A vortex theory of animal flight. Part 1. The vortex wake of a hovering animal
The distribution of vorticity in the wake of a hovering bird or insect is considered. The wake is modelled by a chain of coaxial small-cored circular vortex rings stacked one upon another; each member of the chain is generated by a single wing-stroke. Circulation is determined by the animal's weight and the time for which a single ring must provide lift; ring size is calculated from the circulation distribution on the animal's wing. The theory is equally applicable to birds and insects, although the mechanism of ring formation differs. This approach avoids the use of lift and drag coefficients and is not bound by the constraints of steady-state aerodynamics; it gives a wake configuration in agreement with experimental observations. The classical momentum jet approach has steady momentum flux in the wake, and is difficult to relate to the wing motions of a hovering bird or insect; the vortex wake can be related to the momentum jet, but adjacent vortex elements are disjoint and momentum flux is periodic.
The evolution of the wake starting from rest is considered by releasing vortex rings at appropriate time intervals and allowing them to interact in their own velocity fields. The resulting configuration depends on the feathering parameter f (which depends on the animal's morphology); f increases with body size. At the lower end of the wake rings coalesce to form a single large vortex, which breaks away from the rest of the wake at intervals. Wake contraction depends on f; the minimum areal contraction of one-half (as in momentum-jet theory) occurs only in the limit f [rightward arrow] 0, but values calculated for smaller insects of just over one-half suggest that the momentum jet may be a good approximation to the wake when f is small.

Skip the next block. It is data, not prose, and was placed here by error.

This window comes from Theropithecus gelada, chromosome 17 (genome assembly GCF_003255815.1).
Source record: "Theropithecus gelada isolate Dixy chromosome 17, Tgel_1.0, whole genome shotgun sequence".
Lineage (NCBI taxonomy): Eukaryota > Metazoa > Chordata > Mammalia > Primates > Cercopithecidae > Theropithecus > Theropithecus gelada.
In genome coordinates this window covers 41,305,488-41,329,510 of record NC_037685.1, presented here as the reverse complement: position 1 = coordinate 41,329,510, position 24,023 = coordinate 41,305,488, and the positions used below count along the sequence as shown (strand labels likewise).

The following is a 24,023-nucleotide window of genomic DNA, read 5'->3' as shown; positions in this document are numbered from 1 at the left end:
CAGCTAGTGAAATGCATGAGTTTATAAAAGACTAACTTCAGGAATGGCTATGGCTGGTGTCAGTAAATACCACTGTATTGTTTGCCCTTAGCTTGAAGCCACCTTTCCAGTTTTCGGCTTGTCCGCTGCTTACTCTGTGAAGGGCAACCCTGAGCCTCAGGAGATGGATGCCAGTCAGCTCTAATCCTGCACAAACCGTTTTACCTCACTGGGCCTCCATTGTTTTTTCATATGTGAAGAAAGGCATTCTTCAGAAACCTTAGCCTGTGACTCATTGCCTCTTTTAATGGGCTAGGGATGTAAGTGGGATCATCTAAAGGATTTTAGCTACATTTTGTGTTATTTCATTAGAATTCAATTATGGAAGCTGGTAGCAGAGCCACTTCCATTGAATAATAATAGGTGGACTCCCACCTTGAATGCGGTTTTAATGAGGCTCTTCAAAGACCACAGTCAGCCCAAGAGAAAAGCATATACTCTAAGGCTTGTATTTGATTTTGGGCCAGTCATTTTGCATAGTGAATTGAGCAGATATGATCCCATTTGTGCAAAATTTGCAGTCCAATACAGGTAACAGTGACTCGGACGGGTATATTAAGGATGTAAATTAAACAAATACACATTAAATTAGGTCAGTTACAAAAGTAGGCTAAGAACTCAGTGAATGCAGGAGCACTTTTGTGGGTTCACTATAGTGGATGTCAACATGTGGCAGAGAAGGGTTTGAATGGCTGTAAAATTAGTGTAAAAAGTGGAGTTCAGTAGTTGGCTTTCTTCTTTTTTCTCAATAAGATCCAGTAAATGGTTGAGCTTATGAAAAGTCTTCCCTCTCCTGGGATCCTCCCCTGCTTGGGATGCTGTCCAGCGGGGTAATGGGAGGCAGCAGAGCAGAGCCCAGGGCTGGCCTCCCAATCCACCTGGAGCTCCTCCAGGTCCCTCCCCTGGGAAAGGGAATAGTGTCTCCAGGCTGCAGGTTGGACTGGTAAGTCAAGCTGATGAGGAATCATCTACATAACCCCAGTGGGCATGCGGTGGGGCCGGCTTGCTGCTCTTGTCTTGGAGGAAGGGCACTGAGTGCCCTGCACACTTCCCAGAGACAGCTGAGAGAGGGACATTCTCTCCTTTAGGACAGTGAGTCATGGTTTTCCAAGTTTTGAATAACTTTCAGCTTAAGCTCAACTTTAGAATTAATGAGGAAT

Induced power in hovering is calculated as the limit of the mean rate of increase of wake kinetic energy as time progresses. It can be related to the classical momentum-jet induced power by a simple conversion factor. For an insect or hummingbird the usual momentum-jet estimate may be between 10 and 15% too low, but for a bird it may be as much as 50% too low. This suggests that few, if any, birds are able to sustain aerobic hovering, and that as small a value of f as possible would be necessary if the bird were to hover.
Tip losses (energy cost of the vortex-ring wake compared with the equivalent momentum jet) are negligible for insects, but can be in the range 15–20% for birds.(Published Online April 19 2006)
(Received May 18 1978)
p1 Present address: Department of Zoology, University of Bristol.